Climate change, water resources and WASH: a scoping study
Calow, Roger; Bonsor, Helen; Jones, Lindsey; O'Meally, Simon; MacDonald, Alan; Kaur, Nanki. 2011 Climate change, water resources and WASH: a scoping study. Overseas Development Institute, 69pp. (Working Paper 337)Before downloading, please read NORA policies.
Water is predicted to be the primary medium through which early climate change impacts will be felt by people, ecosystems and economies. Both observational records and climate projections provide strong evidence that freshwater resources are vulnerable, and have the potential to be strongly impacted. However, impacts on water resources and water-dependent services have yet to be adequately addressed in either scientific analyses or water policy. This report aims to fill in some of the gaps. No new research is presented; rather the aim is to pull together what we know about the links between climate change and water, drawing on both the scientific and non-scientific literature, for an informed but non-specialist audience. Commissioned by WaterAid in the UK, the report has two broad objectives: • To summarise current understanding of climate change projections and scenarios, and the impacts climate change may have on water resources, and water supply, sanitation and hygiene (WASH) in Sub-Saharan Africa (SSA) and South Asia. • To discuss implications of the above for policy and practice at a range of different levels – from funding for climate change adaptation at an international level, to the planning and implementation of WASH interventions at a community level. It is important to note the marked absence of literature on climate change and sanitation. As such, this report has largely focused on water resources and water supply. A key conclusion is that more research is required to better understand the impacts of climate change on existing sanitation systems and to identify effective responses to current and future climate change. The report is intended for a broad range of decision-makers in government, the donor community, civil society organisations and the private sector. It is split into four sections as follows: Section 1 provides a summary of observations of recent changes in water-related variables and describes the projections of future changes on water resources. It describes the different scenarios for predicting future climate change, the global and regional climate change projections with an emphasis on SSA and South Asia, predictions of climate change impacts on surface water and groundwater, and current scientific uncertainties and data gaps. Section 2 builds on the discussion in Section 1 and focuses on climate change impacts on water availability, water quality and water infrastructure. The section also attempts to put climate change in context, highlighting other drivers of change that will affect the supply of water, the demand for water, or both. Section 3 discusses policy responses to address climate change impacts at different levels. The section discusses climate change policy responses at the international and national level and provides an overview of current and emerging approaches to adaptation planning. Section 4 documents how some of the adaptation policy responses and approaches discussed in Section 3 have been piloted and implemented. Specifically, it evaluates how pro-poor adaptation in the water sector is, and could be, integrated into programme and project planning. It provides an overview of the major toolkits and lessons learned, to date, in relation to climate screening, climate mainstreaming, community-level adaptation, and monitoring and evaluation. Section 5 provides a summary of the above and outlines recommendations for planning and implementing WASH interventions that are resilient to climate change.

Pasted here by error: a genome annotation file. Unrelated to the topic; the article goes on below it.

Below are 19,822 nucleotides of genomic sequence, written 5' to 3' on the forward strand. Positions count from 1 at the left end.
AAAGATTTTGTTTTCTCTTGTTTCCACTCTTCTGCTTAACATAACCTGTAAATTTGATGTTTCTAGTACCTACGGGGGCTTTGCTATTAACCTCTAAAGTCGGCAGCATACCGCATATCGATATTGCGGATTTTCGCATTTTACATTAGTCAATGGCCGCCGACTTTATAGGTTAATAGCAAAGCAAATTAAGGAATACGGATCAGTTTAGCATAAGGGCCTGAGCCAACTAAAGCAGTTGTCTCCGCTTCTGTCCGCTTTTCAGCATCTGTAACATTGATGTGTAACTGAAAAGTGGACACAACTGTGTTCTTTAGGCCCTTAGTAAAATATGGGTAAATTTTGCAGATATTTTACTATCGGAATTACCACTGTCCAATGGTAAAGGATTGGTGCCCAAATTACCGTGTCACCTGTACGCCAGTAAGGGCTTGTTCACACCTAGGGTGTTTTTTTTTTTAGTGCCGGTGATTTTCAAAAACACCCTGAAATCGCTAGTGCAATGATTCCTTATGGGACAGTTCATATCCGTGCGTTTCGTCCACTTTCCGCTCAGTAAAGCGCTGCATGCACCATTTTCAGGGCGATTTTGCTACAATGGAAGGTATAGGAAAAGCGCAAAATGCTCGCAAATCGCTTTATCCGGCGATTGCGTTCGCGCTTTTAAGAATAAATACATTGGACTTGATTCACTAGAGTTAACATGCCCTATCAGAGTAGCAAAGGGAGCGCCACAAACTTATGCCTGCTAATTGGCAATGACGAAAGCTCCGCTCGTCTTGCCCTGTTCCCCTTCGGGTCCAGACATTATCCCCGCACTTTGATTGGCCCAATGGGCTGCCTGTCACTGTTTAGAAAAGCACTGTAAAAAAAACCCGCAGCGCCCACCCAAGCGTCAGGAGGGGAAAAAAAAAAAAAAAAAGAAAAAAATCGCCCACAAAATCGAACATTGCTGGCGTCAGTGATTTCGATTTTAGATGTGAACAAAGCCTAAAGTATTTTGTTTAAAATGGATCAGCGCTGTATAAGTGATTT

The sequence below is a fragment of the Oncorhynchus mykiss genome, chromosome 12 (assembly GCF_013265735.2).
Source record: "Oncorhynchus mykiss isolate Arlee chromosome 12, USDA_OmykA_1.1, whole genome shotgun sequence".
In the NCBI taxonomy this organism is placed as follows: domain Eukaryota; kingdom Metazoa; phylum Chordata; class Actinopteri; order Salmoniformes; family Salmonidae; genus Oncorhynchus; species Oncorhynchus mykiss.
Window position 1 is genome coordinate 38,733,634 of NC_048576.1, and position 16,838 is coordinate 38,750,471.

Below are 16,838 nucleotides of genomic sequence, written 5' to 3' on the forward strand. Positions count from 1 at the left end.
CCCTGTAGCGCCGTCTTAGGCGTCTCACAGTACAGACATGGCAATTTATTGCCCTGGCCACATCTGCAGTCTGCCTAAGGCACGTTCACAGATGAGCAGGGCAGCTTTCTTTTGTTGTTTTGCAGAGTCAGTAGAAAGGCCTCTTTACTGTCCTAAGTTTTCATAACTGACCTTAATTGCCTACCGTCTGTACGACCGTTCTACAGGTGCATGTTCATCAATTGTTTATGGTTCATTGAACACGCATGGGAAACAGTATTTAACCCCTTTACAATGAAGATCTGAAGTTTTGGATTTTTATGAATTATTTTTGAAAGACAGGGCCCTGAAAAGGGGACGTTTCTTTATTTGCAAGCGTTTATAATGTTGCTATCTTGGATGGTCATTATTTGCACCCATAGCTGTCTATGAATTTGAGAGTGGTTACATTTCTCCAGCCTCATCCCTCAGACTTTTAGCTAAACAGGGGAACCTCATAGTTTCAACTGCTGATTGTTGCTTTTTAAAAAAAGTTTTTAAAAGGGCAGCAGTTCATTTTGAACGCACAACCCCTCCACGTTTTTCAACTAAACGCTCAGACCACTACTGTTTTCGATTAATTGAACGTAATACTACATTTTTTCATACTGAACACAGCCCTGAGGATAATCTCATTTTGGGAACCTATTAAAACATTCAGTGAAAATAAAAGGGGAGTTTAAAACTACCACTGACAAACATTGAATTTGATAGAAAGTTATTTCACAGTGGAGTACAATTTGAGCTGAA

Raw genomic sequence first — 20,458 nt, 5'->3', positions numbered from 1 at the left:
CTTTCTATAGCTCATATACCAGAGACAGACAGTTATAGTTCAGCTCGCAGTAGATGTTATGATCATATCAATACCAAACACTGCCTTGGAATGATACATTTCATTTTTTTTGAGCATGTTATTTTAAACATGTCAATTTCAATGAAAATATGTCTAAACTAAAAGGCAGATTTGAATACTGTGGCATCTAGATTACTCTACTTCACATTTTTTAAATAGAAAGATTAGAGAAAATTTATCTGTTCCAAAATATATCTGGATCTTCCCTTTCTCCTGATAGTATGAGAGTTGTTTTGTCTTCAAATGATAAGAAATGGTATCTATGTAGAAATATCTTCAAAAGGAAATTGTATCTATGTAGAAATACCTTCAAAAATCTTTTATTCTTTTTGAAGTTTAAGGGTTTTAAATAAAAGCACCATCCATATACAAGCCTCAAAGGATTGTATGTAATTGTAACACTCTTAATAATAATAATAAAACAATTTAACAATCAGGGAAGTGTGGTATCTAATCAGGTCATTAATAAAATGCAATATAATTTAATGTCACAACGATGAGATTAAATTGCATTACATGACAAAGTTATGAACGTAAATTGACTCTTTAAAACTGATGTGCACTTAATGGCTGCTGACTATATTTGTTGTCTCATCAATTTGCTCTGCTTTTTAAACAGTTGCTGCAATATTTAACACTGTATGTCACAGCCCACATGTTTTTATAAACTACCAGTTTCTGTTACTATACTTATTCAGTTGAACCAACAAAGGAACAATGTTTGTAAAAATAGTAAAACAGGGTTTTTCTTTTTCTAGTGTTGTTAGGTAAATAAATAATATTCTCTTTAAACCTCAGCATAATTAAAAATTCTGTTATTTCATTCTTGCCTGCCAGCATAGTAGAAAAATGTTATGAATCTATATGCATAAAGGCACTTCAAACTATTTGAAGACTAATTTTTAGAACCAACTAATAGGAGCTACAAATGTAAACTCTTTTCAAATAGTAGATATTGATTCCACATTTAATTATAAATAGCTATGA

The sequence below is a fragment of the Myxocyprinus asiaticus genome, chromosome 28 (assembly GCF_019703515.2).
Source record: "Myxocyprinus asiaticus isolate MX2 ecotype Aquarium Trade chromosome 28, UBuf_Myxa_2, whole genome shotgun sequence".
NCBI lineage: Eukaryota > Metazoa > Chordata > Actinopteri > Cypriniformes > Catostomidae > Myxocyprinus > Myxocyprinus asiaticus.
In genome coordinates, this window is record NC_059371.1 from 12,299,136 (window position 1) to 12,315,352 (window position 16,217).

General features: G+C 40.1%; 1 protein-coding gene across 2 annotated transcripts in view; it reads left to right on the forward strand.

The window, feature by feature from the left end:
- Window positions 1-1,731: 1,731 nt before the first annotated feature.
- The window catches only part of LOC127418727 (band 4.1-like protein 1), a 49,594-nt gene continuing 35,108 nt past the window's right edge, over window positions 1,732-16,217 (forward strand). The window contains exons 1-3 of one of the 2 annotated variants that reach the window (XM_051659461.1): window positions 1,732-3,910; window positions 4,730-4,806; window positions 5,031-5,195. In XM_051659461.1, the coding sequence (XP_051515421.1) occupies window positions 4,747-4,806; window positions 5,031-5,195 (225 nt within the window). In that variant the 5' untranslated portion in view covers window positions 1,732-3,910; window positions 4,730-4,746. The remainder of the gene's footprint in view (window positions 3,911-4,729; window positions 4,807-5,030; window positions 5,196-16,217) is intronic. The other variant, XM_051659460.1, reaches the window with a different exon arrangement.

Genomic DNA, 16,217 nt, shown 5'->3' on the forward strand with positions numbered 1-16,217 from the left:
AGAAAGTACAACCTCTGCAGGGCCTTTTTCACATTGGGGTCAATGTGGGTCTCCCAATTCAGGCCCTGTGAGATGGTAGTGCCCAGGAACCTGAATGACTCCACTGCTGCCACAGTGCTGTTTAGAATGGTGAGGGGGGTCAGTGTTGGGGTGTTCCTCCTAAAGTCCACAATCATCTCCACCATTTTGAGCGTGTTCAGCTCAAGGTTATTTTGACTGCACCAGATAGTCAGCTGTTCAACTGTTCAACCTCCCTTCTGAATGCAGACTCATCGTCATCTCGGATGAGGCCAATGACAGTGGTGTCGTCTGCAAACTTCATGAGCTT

|Item Type:||Publication - Report (UNSPECIFIED)|
|Programmes:||BGS Programmes 2010 > Groundwater Science|
|Additional Information. Not used in RCUK Gateway to Research.:||This report is also available for free download from the URL above|
|Additional Keywords:||GroundwaterBGS, Groundwater, Climate change, International development|
|Date made live:||07 Oct 2011 13:51|
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